Patterns in conversations and what they can teach us

Going further with your conversations. These two questions are posed to an Early Childhood 3&4 year-old class at HIS.

Our brains seek patterns. It’s the way we make sense of our world and it is also the way we learn. Conversational patterns are an important part of our world, particularly as they govern the nature of our interactions.  As we learn language initially from our earliest interactions, the ongoing conversations between parents and young children have a strong impact on not only our language development but of our view of the world and our place in it.

We know that children of parents who speak to them a lot develop larger vocabularies. This seems like common sense. However, as Bari Walsh from Harvard Graduate School of Education ( explains, it’s not just talking that’s important. It’s a conversation. In this sense, it is the quality of those words that’s important. This is not just about using ‘big’ words, it is about the quality of the larger conversations. Walsh explains that besides a wide assortment of words, using complex words, interactive words, and words to tell stories, explain and imagine are all important.

In terms of patters, the use of questions is very important in the interactions. To take the example of using words to wonder, if a child is in conversations on a regular basis where they are asked their thoughts on what things might be like (e.g. When looking at the sky at night, ‘I wonder what it would be like to walk on the Moon?’) and are given time and space to explore these ideas, they will sense patterns across conversations and these patterns will explain things about their world. From these patterns, they will learn that;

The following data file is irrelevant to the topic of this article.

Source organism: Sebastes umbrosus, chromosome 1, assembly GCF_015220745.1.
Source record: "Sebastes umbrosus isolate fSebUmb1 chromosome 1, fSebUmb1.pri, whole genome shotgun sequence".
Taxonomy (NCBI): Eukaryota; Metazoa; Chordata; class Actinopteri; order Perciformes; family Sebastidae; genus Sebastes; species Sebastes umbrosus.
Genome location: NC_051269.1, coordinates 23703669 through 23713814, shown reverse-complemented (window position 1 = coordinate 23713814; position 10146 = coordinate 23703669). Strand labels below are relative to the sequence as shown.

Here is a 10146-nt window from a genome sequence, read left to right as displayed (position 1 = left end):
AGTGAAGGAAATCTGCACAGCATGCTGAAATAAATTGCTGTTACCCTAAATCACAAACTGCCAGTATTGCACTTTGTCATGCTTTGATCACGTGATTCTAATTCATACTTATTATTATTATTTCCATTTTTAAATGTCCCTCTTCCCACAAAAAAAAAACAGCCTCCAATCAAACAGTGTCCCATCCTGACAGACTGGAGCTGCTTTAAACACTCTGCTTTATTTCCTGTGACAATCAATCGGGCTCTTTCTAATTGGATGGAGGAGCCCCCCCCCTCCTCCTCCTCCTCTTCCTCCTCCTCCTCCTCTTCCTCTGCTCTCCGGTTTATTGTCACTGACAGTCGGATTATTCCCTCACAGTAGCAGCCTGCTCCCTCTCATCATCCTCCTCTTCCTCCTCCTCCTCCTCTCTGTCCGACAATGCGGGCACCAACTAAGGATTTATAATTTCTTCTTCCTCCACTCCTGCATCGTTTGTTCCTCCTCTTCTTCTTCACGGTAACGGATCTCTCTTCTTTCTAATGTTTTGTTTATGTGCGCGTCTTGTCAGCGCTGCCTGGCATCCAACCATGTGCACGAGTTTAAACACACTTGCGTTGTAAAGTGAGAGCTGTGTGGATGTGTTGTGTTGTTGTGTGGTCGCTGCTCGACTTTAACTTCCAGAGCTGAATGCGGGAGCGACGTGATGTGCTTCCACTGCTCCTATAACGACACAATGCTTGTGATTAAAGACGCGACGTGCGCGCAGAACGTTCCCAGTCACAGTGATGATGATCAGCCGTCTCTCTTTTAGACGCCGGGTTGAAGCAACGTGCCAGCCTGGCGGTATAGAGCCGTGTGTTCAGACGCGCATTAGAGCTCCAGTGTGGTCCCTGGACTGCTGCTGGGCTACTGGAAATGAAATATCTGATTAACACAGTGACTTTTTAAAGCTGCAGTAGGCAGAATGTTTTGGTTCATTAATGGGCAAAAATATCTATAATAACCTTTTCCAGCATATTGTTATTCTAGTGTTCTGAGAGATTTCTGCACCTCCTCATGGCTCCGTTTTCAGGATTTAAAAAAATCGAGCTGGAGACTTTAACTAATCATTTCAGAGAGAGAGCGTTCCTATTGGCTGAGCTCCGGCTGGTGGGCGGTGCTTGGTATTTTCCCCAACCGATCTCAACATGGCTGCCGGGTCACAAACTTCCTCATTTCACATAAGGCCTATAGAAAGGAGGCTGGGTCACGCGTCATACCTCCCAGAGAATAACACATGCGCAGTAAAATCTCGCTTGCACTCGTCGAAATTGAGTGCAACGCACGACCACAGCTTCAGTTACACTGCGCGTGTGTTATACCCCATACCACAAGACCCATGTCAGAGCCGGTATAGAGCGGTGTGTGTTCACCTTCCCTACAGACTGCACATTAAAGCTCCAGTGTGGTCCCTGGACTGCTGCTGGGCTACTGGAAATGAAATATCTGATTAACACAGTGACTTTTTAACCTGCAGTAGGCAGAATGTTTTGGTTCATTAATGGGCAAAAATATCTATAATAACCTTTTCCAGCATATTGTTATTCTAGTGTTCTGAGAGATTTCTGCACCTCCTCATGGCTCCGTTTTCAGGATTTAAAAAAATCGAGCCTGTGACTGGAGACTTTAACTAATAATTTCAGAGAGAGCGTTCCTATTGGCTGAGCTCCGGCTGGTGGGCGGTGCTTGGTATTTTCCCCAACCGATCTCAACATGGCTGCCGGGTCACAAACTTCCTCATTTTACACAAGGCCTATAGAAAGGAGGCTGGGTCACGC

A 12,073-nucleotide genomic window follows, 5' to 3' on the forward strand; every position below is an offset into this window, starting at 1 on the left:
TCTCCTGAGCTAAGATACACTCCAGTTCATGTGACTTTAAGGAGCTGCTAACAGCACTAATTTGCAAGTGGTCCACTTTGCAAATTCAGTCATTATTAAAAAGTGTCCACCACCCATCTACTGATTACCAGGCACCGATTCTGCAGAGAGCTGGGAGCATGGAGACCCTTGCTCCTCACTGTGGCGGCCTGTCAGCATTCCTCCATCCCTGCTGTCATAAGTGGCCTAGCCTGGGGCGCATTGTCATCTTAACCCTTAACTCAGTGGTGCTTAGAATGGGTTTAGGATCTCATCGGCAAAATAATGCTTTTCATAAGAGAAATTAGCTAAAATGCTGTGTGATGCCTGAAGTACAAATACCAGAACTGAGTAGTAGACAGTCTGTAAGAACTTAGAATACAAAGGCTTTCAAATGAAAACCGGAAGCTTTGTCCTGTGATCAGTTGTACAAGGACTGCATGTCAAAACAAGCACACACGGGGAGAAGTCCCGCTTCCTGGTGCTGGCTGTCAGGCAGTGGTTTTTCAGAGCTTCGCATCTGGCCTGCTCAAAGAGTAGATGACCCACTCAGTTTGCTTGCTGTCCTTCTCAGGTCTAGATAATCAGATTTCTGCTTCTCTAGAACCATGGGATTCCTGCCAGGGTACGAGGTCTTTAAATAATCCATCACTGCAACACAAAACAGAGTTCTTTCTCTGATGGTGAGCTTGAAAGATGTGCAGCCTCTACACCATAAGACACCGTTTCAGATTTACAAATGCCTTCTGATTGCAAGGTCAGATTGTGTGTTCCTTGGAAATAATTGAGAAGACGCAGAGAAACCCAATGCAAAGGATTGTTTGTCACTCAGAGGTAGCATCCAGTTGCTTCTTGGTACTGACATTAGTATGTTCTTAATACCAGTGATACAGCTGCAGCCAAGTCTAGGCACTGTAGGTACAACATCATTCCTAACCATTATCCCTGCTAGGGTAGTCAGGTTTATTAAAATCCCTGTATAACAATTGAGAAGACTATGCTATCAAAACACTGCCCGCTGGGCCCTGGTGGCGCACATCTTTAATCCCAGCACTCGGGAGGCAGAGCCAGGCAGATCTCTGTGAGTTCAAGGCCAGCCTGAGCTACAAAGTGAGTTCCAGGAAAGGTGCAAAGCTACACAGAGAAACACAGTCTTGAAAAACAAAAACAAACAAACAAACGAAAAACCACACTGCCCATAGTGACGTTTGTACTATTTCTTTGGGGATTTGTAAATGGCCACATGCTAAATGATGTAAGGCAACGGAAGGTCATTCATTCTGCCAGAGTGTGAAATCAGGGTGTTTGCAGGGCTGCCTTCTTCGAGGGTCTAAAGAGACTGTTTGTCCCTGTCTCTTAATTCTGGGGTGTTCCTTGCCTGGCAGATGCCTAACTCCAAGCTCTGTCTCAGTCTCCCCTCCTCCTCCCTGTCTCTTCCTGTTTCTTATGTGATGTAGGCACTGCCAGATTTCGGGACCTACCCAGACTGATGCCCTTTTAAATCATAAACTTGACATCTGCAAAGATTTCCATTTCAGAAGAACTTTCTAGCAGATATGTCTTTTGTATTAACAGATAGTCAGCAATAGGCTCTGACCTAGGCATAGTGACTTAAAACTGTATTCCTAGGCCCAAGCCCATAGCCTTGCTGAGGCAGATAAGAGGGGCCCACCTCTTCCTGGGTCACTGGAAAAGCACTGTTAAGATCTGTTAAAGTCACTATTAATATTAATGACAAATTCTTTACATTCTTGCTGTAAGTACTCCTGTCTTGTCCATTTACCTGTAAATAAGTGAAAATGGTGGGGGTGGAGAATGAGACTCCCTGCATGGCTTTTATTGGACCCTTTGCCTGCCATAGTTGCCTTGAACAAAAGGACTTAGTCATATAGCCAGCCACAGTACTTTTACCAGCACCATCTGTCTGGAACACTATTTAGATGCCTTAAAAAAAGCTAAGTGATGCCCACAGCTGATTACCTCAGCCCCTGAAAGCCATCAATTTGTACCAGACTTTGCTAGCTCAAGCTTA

• they are valued as individuals, as their thoughts add meaning to conversations
  • imagination is important, for why else would time be spent on such conversations
  • perceptions differ, but these differing perceptions don’t need to be right or wrong
  • people need time to gather their thoughts and patient listeners wait
  • ideas can be explored at varying degrees of depth
  • we make meaning by building on each other’s ideas

In this sense, it is not just the words that are important, it’s the way we use them. From the type of conversations, they encounter and the patterns they see, children learn their place in the world. Conversation, in this sense, can be a valuable gift to a child.